World War II: Geneal George S. Patton

George S. Patton in Sicily

Photograph Courtesy of the National Archives & Records Administration

George S. Patton (November 11, 1885–December 21, 1945) was an American Army general noted for winning battles in World Wars I and II. He first came to attention as a commander fighting Pancho Villa in Mexico and helped revolutionize the use of tanks in warfare. Despite his many successes, his aggressive, colorful personal style and his temper often caused issues with his superiors.

Fast Facts: George S. Patton

  • Known For: Famed but controversial American combat general
  • Also Known As: "Old Blood and Guts"
  • Born: Nov. 11, 1885 in San Gabriel, California
  • Parents: George Smith Patton Sr., Ruth Wilson
  • Died: Dec. 21, 1945 in Heidelberg, Germany
  • Education: West Point
  • Spouse: Beatrice Ayer
  • Children: Beatrice Smith, Ruth Ellen, George Patton IV
  • Notable Quote: "Battle is the most magnificent competition in which a human being can indulge."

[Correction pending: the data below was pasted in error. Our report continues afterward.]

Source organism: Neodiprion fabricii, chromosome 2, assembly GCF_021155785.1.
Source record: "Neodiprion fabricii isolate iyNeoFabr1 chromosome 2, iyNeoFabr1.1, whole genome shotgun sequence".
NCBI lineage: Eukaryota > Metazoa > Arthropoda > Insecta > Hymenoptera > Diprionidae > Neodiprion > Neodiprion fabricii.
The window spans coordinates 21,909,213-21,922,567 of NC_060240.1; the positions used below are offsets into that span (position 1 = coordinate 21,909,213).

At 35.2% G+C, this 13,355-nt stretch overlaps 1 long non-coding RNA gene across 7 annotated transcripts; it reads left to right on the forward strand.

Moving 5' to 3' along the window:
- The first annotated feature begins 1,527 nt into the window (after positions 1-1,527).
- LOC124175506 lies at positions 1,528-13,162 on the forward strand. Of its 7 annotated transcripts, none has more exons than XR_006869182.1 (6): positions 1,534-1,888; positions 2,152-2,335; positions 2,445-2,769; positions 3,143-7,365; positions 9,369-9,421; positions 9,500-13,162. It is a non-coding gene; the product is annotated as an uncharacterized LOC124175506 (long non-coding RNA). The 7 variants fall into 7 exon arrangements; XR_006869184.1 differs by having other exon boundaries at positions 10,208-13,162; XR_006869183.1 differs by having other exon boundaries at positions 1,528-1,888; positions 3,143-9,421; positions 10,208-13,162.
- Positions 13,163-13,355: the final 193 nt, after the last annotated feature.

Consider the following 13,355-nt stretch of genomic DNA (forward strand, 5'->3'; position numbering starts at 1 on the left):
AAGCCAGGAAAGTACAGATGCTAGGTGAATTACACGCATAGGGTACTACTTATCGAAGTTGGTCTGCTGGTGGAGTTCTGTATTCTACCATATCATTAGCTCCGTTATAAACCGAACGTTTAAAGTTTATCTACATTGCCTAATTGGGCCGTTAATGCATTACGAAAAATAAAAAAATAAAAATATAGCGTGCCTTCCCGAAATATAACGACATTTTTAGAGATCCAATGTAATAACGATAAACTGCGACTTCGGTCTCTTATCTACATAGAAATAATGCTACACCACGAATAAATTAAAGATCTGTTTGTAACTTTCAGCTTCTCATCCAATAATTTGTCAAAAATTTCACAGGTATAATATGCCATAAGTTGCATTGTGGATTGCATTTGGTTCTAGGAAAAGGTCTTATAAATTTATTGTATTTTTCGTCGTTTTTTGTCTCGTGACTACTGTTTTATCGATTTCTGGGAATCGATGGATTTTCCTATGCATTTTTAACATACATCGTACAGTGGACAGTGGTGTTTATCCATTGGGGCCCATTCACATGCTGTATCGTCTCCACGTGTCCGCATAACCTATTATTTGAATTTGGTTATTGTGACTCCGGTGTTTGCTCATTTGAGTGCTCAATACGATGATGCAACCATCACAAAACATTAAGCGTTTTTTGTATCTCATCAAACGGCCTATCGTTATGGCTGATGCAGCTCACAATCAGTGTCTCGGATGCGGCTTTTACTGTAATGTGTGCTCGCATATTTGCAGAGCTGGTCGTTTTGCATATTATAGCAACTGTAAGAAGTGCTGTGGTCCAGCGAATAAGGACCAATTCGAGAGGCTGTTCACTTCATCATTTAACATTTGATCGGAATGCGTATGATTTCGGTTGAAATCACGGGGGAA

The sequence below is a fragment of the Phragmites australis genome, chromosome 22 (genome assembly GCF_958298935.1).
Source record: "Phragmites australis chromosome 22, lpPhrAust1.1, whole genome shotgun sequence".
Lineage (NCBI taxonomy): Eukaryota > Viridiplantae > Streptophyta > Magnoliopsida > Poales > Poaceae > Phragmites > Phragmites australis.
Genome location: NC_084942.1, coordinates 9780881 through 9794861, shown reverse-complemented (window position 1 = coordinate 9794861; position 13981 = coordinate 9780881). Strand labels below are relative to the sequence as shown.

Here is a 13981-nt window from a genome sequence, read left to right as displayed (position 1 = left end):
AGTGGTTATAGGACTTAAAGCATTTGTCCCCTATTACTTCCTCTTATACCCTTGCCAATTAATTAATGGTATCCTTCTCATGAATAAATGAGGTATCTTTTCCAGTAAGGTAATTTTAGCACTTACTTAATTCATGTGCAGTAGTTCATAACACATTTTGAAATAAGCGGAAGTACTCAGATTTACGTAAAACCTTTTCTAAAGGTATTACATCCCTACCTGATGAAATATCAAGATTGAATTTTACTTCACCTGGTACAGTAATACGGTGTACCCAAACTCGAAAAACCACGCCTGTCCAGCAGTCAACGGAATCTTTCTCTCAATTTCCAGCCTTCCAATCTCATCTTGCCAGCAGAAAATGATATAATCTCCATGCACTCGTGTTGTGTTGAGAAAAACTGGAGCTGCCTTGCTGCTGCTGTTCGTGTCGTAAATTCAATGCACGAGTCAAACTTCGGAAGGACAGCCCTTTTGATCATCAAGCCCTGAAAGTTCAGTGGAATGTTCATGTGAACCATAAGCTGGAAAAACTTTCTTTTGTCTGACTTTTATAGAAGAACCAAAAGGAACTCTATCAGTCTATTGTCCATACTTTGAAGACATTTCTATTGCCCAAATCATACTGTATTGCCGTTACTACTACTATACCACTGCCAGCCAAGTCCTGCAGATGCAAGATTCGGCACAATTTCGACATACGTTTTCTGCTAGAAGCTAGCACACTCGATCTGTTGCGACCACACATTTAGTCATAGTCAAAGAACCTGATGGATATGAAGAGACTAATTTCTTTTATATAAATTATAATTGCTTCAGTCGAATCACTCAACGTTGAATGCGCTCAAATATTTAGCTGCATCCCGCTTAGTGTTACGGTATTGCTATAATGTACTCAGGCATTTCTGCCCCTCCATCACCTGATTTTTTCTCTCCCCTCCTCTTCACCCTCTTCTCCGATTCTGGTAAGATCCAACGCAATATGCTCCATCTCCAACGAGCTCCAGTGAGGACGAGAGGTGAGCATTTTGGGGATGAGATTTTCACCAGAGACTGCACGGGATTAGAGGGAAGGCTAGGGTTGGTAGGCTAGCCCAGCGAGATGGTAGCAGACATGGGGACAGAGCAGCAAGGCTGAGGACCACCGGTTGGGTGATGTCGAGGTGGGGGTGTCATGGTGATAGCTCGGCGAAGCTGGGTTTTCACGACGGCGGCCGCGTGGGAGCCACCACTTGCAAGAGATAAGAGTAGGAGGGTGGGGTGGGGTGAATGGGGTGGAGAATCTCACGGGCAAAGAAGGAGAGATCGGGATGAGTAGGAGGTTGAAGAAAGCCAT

Early Life

Born on November 11, 1885 in San Gabriel, California, George Smith Patton, Jr. was the son of George S. Patton, Sr. and Ruth Patton. An avid student of military history, the young Patton was descended from American Revolution Brigadier General Hugh Mercer and several of his relatives fought for the Confederacy during the Civil War. During his childhood, Patton met former Confederate raider and family friend John S. Mosby.

The old veteran's war stories helped fuel Patton's desire to become a soldier. Departing home, he enrolled at the Virginia Military Institute in 1903 before transferring to West Point the following year. Compelled to repeat his plebe year due to poor grades in mathematics, Patton reached the position of cadet adjutant before graduating in 1909.

Assigned to the cavalry, Patton went on to compete in the modern pentathlon at the 1912 Olympics in Stockholm. Finishing fifth overall, he returned to the United States and was posted to Fort Riley, Kansas. While there, he developed a new cavalry saber and training techniques. Assigned to the 8th Cavalry Regiment at Fort Bliss, Texas, he took part in Brigadier General John J. Pershing's Punitive Expedition against Pancho Villa in 1916.